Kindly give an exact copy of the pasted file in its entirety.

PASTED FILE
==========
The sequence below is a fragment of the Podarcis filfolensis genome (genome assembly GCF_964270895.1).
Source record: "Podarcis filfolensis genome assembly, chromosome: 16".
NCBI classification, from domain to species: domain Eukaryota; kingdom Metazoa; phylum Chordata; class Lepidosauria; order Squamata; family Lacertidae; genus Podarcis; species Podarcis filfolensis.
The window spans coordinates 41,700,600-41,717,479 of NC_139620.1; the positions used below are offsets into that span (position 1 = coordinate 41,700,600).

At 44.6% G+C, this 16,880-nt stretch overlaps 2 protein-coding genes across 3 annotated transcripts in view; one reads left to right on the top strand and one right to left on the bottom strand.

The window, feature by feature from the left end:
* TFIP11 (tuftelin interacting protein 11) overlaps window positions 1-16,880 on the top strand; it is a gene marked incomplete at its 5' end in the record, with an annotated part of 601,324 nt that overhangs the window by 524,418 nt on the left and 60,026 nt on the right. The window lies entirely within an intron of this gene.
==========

The sequence below is a fragment of the Podarcis filfolensis genome (genome assembly GCF_964270895.1).
Source record: "Podarcis filfolensis genome assembly, chromosome: 16".
NCBI classification, from domain to species: domain Eukaryota; kingdom Metazoa; phylum Chordata; class Lepidosauria; order Squamata; family Lacertidae; genus Podarcis; species Podarcis filfolensis.
The window spans coordinates 41,700,600-41,717,479 of NC_139620.1; the positions used below are offsets into that span (position 1 = coordinate 41,700,600).

At 44.6% G+C, this 16,880-nt stretch overlaps 2 protein-coding genes across 3 annotated transcripts in view; one reads left to right on the top strand and one right to left on the bottom strand.

The window, feature by feature from the left end:
* TFIP11 (tuftelin interacting protein 11) overlaps window positions 1-16,880 on the top strand; it is a gene marked incomplete at its 5' end in the record, with an annotated part of 601,324 nt that overhangs the window by 524,418 nt on the left and 60,026 nt on the right. The window lies entirely within an intron of this gene.